How should one respond to this charge of inconsistency? By explaining either that it is not inconsistent with the theory (saying that it is consistent with the theory); or by taking a stronger position and explaining that it is accounted for (or anticipated by) Gore’s theory, just as we might do with the helium balloon.

Or consider this more charitable interpretation.

S5: “Weather event (W) lends further weight and support to skepticism about climate change.”

S5 can’t lend support to skepticism either, because again, this form of skepticism about climate change is predicated on a consistency charge. One is skeptical about climate change perhaps for a variety of other reasons, but if W is to lend weight and support to that skepticism, it is primarily on consistency grounds.

Think it might have something to do with perspective? Here’s an even more positive version, presumably parallel to S3:

S6: “Weather event (W) lends further weight and support to the theory of global cooling.”

It’s not even clear how to understand this position. Why not? Because there is no non-comparative context in which this might be uttered. Moreover, to my knowledge, nobody of any seriousness is making this claim. If they are, then they are likely doing so primarily in the context of the prevailing view about global warming. Similarly, if they are, then the response to them ought not to be that their conclusions are inconsistent, but rather that there are stronger theories and better explanations than global cooling; and that…su-prise, su-prise, su-prise…climate ain’t weather.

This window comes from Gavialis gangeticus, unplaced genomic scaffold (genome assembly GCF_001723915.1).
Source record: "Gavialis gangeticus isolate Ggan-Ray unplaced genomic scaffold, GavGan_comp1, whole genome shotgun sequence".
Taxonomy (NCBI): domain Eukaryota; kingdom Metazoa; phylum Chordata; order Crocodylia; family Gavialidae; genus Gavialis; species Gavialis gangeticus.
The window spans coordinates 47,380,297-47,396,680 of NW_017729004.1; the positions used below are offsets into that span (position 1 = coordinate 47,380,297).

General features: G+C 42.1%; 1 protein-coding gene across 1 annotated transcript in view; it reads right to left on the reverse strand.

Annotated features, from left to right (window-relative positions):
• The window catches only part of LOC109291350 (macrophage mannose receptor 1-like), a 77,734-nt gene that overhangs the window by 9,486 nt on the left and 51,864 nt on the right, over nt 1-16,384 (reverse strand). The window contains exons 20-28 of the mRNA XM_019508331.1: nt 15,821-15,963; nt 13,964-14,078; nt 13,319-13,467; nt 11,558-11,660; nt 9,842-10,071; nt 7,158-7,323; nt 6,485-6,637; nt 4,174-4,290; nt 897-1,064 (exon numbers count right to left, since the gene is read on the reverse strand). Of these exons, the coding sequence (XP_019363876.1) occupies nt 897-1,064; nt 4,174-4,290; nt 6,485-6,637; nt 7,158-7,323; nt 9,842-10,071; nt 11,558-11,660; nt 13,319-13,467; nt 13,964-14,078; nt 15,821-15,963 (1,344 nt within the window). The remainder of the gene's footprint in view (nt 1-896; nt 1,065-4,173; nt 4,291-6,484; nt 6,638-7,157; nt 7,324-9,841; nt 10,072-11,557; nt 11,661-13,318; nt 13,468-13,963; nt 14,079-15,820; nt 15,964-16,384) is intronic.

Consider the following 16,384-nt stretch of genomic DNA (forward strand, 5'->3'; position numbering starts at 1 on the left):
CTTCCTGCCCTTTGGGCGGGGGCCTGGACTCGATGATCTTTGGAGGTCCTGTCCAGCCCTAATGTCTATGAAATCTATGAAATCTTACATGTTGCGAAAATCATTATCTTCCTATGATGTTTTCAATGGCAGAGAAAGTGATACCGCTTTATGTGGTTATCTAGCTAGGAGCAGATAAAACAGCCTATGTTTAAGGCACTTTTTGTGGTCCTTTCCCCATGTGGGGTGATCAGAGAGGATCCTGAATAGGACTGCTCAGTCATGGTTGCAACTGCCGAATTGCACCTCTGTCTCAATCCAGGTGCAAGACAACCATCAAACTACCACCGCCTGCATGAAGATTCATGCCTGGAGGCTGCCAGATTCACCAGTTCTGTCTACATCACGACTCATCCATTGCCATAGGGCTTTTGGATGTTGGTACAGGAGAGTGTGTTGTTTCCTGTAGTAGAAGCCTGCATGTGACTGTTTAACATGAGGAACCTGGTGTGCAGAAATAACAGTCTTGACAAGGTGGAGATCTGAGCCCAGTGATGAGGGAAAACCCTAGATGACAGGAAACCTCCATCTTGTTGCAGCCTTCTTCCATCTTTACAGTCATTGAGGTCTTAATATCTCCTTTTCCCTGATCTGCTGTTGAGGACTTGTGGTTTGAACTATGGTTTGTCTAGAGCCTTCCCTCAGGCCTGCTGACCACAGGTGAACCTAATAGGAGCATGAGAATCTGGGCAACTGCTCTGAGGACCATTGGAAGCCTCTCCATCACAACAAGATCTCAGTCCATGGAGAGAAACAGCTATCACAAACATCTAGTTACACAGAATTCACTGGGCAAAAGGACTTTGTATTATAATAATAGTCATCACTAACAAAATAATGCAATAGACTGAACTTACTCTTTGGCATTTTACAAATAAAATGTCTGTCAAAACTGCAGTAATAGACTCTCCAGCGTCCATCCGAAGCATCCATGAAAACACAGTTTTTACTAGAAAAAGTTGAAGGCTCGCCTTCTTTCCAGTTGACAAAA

So there’s my response in a not-so-tidy little package: the tables are not handily flipped. If the tables are flipped, then they must be flipped in such a way that attends to the use of the utterance. What matters for the assessment of utterances is not strictly what the statement means (representationally speaking) but what is being said (pragmatically speaking).

I’ll close with this profound thought from Prof. Johnson at Columbia in the NY Times Debate Room:

Both the cancer patient and the snowbound share a tendency to overweigh the immediate concrete evidence in front of them, even when it has little relevance.

No shit. That’s because the stuff in front of us is immediate and concrete. (Incidentally, his title? “When experience trumps data.” Experience is data, yo.)


  1. People are playing cards. They play many hands. Jane suggests that the dealer has stacked the deck in some way that will lead to more extreme (rare) hands. At one point in the game Joe is dealt a hand with 4 aces.